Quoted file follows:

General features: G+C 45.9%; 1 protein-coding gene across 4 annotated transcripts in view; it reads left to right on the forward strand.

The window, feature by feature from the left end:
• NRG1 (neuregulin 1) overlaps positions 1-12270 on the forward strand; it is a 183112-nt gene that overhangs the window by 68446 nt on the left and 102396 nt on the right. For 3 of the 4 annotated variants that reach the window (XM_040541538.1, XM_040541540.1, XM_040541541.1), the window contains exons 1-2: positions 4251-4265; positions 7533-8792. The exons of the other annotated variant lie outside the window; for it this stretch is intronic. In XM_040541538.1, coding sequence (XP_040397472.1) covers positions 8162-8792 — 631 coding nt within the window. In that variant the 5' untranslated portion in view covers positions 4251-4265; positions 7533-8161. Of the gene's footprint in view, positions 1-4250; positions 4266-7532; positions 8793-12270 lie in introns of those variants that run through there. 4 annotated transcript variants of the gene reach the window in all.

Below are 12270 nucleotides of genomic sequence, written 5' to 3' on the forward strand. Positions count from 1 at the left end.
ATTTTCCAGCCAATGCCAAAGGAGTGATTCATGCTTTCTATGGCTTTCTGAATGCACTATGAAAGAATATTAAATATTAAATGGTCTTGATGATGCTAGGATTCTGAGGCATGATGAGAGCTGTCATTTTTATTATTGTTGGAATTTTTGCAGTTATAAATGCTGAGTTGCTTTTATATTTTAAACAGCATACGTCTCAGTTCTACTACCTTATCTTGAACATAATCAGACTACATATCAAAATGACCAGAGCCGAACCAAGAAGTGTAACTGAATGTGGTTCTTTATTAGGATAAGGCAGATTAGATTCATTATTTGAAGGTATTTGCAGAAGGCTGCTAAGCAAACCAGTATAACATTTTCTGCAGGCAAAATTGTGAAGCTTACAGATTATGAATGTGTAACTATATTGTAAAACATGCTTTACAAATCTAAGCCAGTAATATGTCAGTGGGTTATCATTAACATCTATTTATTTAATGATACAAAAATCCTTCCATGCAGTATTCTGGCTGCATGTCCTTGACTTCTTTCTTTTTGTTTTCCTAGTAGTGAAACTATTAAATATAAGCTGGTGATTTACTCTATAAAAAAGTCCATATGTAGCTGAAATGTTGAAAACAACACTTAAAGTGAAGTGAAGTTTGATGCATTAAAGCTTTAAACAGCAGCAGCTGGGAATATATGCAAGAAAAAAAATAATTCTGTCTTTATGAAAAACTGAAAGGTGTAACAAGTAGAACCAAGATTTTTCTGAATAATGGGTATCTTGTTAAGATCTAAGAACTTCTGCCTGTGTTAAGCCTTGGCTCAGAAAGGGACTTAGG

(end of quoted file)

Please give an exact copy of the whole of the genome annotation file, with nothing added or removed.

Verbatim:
General features: G+C 45.9%; 1 protein-coding gene across 4 annotated transcripts in view; it reads left to right on the forward strand.

The window, feature by feature from the left end:
• NRG1 (neuregulin 1) overlaps positions 1-12270 on the forward strand; it is a 183112-nt gene that overhangs the window by 68446 nt on the left and 102396 nt on the right. For 3 of the 4 annotated variants that reach the window (XM_040541538.1, XM_040541540.1, XM_040541541.1), the window contains exons 1-2: positions 4251-4265; positions 7533-8792. The exons of the other annotated variant lie outside the window; for it this stretch is intronic. In XM_040541538.1, coding sequence (XP_040397472.1) covers positions 8162-8792 — 631 coding nt within the window. In that variant the 5' untranslated portion in view covers positions 4251-4265; positions 7533-8161. Of the gene's footprint in view, positions 1-4250; positions 4266-7532; positions 8793-12270 lie in introns of those variants that run through there. 4 annotated transcript variants of the gene reach the window in all.

Below are 12270 nucleotides of genomic sequence, written 5' to 3' on the forward strand. Positions count from 1 at the left end.
ATTTTCCAGCCAATGCCAAAGGAGTGATTCATGCTTTCTATGGCTTTCTGAATGCACTATGAAAGAATATTAAATATTAAATGGTCTTGATGATGCTAGGATTCTGAGGCATGATGAGAGCTGTCATTTTTATTATTGTTGGAATTTTTGCAGTTATAAATGCTGAGTTGCTTTTATATTTTAAACAGCATACGTCTCAGTTCTACTACCTTATCTTGAACATAATCAGACTACATATCAAAATGACCAGAGCCGAACCAAGAAGTGTAACTGAATGTGGTTCTTTATTAGGATAAGGCAGATTAGATTCATTATTTGAAGGTATTTGCAGAAGGCTGCTAAGCAAACCAGTATAACATTTTCTGCAGGCAAAATTGTGAAGCTTACAGATTATGAATGTGTAACTATATTGTAAAACATGCTTTACAAATCTAAGCCAGTAATATGTCAGTGGGTTATCATTAACATCTATTTATTTAATGATACAAAAATCCTTCCATGCAGTATTCTGGCTGCATGTCCTTGACTTCTTTCTTTTTGTTTTCCTAGTAGTGAAACTATTAAATATAAGCTGGTGATTTACTCTATAAAAAAGTCCATATGTAGCTGAAATGTTGAAAACAACACTTAAAGTGAAGTGAAGTTTGATGCATTAAAGCTTTAAACAGCAGCAGCTGGGAATATATGCAAGAAAAAAAATAATTCTGTCTTTATGAAAAACTGAAAGGTGTAACAAGTAGAACCAAGATTTTTCTGAATAATGGGTATCTTGTTAAGATCTAAGAACTTCTGCCTGTGTTAAGCCTTGGCTCAGAAAGGGACTTAGG